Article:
The horse & buggy of governing models, cont.

Here is a Bookmonger podcast with Yuval Levin, author of The Fractured Republic, which I just blogged about earlier today:

Some highlights:

[The Left has] “an old-fashioned notion of what it means to go forward [social democracy], which is something like the past’s way of thinking about the future.”

[They want to] “bring politics in line with the industrial age economy – which is no longer what the future looks like…  [They are] persisting in a social democratic fantasy that tries to bring our politics into line with the economics and social ideas of the progressive era.”

“(T)he way we solve problems today is by empowering people from the bottom up, by letting people have a lot options, and letting people’s choices matter.”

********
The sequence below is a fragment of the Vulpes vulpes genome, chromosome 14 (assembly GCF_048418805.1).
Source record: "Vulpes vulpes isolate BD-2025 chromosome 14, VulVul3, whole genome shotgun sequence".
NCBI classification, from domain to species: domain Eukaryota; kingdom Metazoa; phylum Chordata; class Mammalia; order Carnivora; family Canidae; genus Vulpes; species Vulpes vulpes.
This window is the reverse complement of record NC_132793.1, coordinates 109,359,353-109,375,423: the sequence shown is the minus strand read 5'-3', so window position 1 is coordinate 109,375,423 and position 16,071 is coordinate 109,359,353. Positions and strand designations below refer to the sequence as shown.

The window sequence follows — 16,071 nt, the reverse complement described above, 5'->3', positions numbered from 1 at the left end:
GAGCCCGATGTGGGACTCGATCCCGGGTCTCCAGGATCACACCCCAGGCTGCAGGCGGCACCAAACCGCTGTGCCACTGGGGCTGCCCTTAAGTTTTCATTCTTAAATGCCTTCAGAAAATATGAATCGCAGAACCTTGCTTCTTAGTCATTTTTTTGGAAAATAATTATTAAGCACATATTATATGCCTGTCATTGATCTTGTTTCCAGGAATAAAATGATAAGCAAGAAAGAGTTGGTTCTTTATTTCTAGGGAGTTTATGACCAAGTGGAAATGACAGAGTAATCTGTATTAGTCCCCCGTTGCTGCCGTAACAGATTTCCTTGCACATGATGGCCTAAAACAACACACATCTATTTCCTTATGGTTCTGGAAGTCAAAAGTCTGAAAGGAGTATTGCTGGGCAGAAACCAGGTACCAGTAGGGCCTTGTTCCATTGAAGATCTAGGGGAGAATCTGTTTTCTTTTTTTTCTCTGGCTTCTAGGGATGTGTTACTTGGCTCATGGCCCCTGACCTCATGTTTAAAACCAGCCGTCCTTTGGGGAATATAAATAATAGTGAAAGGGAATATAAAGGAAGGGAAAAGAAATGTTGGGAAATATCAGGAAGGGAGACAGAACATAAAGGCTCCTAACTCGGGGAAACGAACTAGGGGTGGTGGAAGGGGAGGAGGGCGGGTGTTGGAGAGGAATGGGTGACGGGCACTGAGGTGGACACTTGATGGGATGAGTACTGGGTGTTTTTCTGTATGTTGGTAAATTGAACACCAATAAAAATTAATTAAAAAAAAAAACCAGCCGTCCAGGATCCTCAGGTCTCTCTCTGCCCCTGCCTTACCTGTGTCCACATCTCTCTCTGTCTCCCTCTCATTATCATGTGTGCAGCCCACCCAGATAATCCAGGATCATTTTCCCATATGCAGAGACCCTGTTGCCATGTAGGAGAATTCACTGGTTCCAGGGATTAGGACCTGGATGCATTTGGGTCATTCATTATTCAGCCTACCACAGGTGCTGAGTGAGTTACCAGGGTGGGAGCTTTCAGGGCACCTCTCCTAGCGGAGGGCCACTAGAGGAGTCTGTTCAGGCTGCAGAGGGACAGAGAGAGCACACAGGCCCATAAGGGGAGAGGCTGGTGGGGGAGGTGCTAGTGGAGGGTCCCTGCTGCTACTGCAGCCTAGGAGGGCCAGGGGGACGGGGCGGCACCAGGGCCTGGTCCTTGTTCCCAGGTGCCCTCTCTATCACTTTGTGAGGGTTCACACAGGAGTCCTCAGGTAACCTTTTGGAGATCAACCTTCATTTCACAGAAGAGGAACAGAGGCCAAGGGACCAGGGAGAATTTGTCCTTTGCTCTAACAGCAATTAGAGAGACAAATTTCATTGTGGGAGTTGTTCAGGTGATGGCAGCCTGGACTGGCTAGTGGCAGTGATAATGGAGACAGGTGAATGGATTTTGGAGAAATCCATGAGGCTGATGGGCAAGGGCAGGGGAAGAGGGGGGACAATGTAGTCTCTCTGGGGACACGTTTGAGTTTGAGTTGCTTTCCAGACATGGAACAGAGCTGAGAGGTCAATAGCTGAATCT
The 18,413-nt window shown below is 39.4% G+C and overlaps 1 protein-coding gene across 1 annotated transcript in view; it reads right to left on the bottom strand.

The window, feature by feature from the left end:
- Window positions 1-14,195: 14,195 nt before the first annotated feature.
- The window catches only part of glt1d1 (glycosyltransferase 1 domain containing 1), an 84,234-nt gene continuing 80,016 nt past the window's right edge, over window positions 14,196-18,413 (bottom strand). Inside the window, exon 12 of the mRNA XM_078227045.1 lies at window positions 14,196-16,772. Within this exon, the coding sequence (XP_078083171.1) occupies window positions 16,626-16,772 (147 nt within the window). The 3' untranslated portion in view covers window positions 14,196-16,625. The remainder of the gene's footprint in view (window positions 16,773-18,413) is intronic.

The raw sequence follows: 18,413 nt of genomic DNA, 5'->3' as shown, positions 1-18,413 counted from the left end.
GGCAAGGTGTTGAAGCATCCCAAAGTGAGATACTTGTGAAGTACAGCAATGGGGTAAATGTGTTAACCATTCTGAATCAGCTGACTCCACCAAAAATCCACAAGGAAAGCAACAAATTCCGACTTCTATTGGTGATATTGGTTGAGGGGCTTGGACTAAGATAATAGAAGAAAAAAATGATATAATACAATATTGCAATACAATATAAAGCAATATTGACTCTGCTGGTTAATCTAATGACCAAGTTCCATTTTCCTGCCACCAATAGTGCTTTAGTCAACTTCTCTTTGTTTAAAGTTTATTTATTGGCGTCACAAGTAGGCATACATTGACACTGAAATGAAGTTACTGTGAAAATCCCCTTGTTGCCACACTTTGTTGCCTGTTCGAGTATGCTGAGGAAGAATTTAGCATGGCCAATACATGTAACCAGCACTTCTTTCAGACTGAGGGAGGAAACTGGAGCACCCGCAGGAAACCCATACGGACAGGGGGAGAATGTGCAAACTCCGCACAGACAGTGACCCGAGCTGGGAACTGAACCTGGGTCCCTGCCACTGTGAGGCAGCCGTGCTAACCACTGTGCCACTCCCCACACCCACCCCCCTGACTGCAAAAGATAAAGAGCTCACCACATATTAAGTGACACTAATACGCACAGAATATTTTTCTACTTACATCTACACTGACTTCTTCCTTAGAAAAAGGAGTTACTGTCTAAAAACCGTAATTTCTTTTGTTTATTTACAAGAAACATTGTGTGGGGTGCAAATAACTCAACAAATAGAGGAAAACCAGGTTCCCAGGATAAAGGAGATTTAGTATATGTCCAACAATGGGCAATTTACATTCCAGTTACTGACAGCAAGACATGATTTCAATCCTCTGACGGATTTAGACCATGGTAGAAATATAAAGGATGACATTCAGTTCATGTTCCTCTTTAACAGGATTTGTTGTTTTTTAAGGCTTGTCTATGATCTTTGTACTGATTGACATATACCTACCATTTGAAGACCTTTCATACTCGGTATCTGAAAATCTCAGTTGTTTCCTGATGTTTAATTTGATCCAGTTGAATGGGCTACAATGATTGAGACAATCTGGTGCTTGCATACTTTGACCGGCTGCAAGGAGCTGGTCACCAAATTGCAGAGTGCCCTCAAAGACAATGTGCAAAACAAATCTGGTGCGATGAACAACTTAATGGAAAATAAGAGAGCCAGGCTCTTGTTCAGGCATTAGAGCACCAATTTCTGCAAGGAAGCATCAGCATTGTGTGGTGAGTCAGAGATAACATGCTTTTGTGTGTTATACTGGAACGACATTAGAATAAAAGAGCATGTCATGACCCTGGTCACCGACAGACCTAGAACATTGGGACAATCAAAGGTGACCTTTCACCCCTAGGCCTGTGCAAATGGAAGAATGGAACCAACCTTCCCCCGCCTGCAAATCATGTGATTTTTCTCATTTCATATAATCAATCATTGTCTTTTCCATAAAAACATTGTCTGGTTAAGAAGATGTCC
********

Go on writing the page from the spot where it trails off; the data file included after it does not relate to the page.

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One Response to The horse & buggy of governing models, cont.

  1. Paul Marks says:

    The “horse and buggy” view of the Constitution supported by all nine Supreme Court Justices in 1935 was CORRECT.

    It is for the Congress (not the Executive branch) to make law (apart from the preexisting Common Law). Congress can not hand over this specific power via vague “Enabling Acts” to the Executive – to Departments and Agencies such as the “National Recovery Agency” (the jackbooted “Blue Eagle” thugs who were directly modeled on Fascist Italy).

    Later Supreme Court judgements (during World War II) basically reversed the 1935 “horse and buggy” judgement.

    And that meant the United States essentially stopped being a a Constitutional Republic – now E Executive branch officials make the laws.

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